Diesel Engines Do's, Don'ts for Trouble-Free Winter

Mon January 11, 2021 - National Edition
Julian Wood, Perkins

Perkins has completed billions of hours of engine tests across different environments, including cold testing at a Perkins facility in Arjeplog, Sweden, 100km from the arctic circle where temperatures drop to minus 49 F (minus 45 C).
Perkins has completed billions of hours of engine tests across different environments, including cold testing at a Perkins facility in Arjeplog, Sweden, 100km from the arctic circle where temperatures drop to minus 49 F (minus 45 C).
Perkins has completed billions of hours of engine tests across different environments, including cold testing at a Perkins facility in Arjeplog, Sweden, 100km from the arctic circle where temperatures drop to minus 49 F (minus 45 C). Simple steps like keeping your fuel tanks and cans filled, plugging in heaters, using weather-appropriate fuels, strategic equipment parking and regular battery care can all make a big difference in how winter impacts your business.

The best solution to cold weather diesel starting problems is to avoid them by being prepared for cold weather before it happens.

Diesel engines are harder to start in cold weather because they depend on high temperatures created by compression to ignite the injected fuel. In fact, it is five times harder to start a diesel engine at 0 F (minus 17 C) than it is to start one at 80 F (26 C).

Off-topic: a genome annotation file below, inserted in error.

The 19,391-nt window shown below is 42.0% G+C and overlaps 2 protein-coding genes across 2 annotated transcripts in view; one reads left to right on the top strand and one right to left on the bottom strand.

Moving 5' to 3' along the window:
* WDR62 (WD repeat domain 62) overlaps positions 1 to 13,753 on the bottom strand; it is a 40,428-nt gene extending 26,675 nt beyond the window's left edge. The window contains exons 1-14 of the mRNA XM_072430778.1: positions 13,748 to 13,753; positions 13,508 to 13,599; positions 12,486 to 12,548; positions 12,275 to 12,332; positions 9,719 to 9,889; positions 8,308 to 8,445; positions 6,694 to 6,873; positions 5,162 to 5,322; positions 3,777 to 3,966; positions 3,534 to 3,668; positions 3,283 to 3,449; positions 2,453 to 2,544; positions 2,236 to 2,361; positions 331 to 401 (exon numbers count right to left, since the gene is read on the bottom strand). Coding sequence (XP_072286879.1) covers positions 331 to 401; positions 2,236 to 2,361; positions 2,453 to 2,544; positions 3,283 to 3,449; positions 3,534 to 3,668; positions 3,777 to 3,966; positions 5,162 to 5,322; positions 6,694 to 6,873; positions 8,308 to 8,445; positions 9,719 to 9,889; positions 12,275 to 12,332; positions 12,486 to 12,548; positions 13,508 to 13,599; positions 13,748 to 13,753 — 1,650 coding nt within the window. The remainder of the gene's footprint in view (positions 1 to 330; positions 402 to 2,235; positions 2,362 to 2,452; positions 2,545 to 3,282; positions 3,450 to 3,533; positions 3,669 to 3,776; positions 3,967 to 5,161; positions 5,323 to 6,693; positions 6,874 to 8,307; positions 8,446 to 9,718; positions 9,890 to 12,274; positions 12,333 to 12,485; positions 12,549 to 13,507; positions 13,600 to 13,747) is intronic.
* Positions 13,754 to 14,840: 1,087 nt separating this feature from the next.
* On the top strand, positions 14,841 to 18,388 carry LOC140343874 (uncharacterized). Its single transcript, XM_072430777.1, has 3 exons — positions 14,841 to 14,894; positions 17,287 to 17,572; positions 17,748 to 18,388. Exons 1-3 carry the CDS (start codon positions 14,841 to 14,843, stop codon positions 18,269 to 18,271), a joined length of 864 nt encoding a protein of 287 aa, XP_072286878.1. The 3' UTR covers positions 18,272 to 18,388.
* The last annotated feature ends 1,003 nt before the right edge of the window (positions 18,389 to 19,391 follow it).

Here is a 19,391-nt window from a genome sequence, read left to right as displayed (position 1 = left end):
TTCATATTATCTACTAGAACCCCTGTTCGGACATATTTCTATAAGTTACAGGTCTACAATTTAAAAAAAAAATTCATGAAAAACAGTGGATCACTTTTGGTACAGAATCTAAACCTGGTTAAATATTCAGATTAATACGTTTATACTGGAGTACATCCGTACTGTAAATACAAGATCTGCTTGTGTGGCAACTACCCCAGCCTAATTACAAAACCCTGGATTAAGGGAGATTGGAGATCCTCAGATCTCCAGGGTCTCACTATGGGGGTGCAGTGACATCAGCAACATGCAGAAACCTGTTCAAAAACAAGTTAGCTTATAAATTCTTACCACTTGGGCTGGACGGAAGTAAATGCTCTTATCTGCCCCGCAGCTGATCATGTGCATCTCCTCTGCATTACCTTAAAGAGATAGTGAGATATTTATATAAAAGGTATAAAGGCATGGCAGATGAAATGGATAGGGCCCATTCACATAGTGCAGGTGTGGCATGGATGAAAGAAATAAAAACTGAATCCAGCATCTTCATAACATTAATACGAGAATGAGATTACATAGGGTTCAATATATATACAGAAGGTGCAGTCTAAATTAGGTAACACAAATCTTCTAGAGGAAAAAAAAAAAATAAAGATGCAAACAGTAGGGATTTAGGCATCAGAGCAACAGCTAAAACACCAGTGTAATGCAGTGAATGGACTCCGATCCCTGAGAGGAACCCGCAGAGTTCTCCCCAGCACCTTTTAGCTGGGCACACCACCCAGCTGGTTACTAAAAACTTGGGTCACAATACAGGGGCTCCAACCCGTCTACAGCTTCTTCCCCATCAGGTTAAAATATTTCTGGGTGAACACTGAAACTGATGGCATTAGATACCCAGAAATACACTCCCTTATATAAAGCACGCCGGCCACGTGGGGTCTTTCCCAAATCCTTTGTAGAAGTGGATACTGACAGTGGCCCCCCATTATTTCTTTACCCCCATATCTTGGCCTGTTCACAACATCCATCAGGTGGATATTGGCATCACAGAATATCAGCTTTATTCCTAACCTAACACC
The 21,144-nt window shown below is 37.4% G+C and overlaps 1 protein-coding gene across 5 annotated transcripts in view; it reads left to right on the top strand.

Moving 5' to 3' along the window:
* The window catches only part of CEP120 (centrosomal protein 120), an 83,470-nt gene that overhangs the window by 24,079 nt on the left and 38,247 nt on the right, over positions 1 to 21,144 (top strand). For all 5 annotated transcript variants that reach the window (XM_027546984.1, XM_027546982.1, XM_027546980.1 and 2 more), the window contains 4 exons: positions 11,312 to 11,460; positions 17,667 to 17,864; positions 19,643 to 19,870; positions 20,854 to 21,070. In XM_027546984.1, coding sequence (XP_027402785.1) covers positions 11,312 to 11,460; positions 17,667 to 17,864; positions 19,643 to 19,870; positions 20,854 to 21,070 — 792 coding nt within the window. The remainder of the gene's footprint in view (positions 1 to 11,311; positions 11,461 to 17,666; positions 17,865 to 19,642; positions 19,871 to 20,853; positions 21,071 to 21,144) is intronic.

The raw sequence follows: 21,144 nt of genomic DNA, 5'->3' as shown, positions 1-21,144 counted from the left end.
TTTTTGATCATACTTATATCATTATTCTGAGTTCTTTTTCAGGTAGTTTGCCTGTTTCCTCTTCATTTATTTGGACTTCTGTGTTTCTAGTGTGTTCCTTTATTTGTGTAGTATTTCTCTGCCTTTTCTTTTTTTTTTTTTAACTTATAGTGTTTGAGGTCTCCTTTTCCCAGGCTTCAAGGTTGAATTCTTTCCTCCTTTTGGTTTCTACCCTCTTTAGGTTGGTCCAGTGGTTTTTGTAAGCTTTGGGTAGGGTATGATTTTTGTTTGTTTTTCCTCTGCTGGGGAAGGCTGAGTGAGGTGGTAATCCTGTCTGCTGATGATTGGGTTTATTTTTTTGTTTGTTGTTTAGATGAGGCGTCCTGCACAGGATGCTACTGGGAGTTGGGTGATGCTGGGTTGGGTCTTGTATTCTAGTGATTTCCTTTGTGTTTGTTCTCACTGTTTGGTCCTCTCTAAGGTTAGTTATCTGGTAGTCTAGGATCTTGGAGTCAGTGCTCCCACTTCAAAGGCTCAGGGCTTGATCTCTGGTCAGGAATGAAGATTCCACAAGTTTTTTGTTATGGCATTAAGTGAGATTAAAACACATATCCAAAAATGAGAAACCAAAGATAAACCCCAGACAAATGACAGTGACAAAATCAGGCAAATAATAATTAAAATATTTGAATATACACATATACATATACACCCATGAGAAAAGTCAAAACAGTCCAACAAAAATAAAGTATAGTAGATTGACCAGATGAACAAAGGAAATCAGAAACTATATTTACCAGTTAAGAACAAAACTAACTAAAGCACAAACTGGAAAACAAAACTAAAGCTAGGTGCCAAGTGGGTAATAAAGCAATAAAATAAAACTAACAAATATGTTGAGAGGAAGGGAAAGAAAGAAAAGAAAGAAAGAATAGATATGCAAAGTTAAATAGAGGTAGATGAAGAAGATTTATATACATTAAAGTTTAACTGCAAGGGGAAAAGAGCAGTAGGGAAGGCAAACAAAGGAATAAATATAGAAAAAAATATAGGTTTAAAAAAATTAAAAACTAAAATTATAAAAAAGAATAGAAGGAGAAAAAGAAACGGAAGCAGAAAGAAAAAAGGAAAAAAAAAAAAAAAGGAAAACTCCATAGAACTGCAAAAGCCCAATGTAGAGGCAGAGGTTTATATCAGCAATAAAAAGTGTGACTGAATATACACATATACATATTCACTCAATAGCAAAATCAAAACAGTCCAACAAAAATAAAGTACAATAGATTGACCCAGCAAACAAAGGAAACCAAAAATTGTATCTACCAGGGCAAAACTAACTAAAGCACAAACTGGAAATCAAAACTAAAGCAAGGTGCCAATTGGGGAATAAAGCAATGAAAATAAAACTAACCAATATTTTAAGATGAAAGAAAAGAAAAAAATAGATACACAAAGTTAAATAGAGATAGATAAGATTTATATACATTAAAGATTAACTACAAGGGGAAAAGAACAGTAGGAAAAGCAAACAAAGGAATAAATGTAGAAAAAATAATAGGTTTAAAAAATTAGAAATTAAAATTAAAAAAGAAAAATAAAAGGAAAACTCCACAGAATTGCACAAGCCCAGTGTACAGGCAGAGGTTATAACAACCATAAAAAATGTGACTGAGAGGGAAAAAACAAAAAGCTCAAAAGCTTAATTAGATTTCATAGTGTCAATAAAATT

The top reasons for this are gelled fuel, cold cylinder walls and electrical failure. There are, of course, many others but addressing these three is a good place to start getting ready for winter.

Fuel

  • Do use winter blended fuel, which is less likely to gel.
  • Do store full portable fuel cans in a temperature-controlled area to avoid condensation.
  • Do drain the water from the fuel filter daily, preferably when the machine is shut down for the day so the water does not sit in the filter overnight.
  • Don't forget to drain the water separator on fuel storage tanks every day.
  • Do fill fuel tanks at the end of the working day, as a full tank doesn't leave room for water to condense overnight.
  • Don't neglect the fuel filter, it's the most common place for fuel to gel.
  • Do change the fuel filter before winter weather sets in. That makes it less likely to freeze and avoids the need to do the job in the cold.
  • Do keep a spare fuel filter and/or water separator on hand. It's often easier to replace a frozen one than it is to thaw it.
  • Do park equipment in a sheltered location whenever possible. A heated shelter is best, but simply parking where the wind can't blow snow and ice into the engine can make a big difference when starting.
Other Important Fluids

Engine Oil

  • Do switch to a lighter weight engine oil during cold weather. A cold engine needs adequate lubrication, especially when it's started.
  • Don't use engine oil lighter than the engine manufacturer recommends as it may not provide adequate lubrication when the engine is hot.

Coolant

  • Do check your coolant regularly with a hydrometer. The glycol in your coolant is there for a reason, it doesn't boil off and it lowers the freezing temperature of the mixture.
  • Don't top off the coolant with plain water. Make sure to use a proper water/glycol mix every time. You do not want water to freeze in your engine or radiator.